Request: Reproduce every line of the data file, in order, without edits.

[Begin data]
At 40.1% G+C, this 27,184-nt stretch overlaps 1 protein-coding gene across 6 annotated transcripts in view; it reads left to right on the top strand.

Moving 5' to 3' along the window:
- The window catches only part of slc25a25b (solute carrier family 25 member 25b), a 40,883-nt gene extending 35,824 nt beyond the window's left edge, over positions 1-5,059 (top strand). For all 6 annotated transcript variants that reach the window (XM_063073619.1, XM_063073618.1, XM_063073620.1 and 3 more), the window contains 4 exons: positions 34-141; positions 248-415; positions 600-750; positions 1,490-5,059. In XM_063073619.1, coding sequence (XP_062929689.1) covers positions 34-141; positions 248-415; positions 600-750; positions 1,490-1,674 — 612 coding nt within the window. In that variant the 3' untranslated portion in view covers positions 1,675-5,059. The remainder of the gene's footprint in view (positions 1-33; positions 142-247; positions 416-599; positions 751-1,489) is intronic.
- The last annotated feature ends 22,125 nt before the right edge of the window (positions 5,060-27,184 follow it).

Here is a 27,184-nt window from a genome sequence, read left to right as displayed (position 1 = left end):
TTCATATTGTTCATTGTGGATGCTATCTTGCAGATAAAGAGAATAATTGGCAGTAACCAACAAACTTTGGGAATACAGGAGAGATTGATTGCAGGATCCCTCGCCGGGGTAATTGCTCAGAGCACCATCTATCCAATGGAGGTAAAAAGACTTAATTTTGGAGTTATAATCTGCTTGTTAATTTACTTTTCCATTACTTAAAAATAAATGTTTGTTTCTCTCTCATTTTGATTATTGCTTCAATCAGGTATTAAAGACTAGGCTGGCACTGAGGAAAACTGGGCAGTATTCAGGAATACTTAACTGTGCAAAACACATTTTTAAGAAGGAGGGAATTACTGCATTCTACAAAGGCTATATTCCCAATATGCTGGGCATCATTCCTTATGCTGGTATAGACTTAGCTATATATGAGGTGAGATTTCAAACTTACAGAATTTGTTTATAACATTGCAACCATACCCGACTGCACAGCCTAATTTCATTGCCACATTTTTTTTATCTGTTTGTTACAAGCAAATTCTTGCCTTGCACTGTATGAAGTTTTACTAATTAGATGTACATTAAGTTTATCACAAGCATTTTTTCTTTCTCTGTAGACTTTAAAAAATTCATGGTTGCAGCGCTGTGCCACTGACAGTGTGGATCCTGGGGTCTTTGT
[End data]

At 40.1% G+C, this 27,184-nt stretch overlaps 1 protein-coding gene across 6 annotated transcripts in view; it reads left to right on the top strand.

Moving 5' to 3' along the window:
- The window catches only part of slc25a25b (solute carrier family 25 member 25b), a 40,883-nt gene extending 35,824 nt beyond the window's left edge, over positions 1-5,059 (top strand). For all 6 annotated transcript variants that reach the window (XM_063073619.1, XM_063073618.1, XM_063073620.1 and 3 more), the window contains 4 exons: positions 34-141; positions 248-415; positions 600-750; positions 1,490-5,059. In XM_063073619.1, coding sequence (XP_062929689.1) covers positions 34-141; positions 248-415; positions 600-750; positions 1,490-1,674 — 612 coding nt within the window. In that variant the 3' untranslated portion in view covers positions 1,675-5,059. The remainder of the gene's footprint in view (positions 1-33; positions 142-247; positions 416-599; positions 751-1,489) is intronic.
- The last annotated feature ends 22,125 nt before the right edge of the window (positions 5,060-27,184 follow it).

Here is a 27,184-nt window from a genome sequence, read left to right as displayed (position 1 = left end):
TTCATATTGTTCATTGTGGATGCTATCTTGCAGATAAAGAGAATAATTGGCAGTAACCAACAAACTTTGGGAATACAGGAGAGATTGATTGCAGGATCCCTCGCCGGGGTAATTGCTCAGAGCACCATCTATCCAATGGAGGTAAAAAGACTTAATTTTGGAGTTATAATCTGCTTGTTAATTTACTTTTCCATTACTTAAAAATAAATGTTTGTTTCTCTCTCATTTTGATTATTGCTTCAATCAGGTATTAAAGACTAGGCTGGCACTGAGGAAAACTGGGCAGTATTCAGGAATACTTAACTGTGCAAAACACATTTTTAAGAAGGAGGGAATTACTGCATTCTACAAAGGCTATATTCCCAATATGCTGGGCATCATTCCTTATGCTGGTATAGACTTAGCTATATATGAGGTGAGATTTCAAACTTACAGAATTTGTTTATAACATTGCAACCATACCCGACTGCACAGCCTAATTTCATTGCCACATTTTTTTTATCTGTTTGTTACAAGCAAATTCTTGCCTTGCACTGTATGAAGTTTTACTAATTAGATGTACATTAAGTTTATCACAAGCATTTTTTCTTTCTCTGTAGACTTTAAAAAATTCATGGTTGCAGCGCTGTGCCACTGACAGTGTGGATCCTGGGGTCTTTGT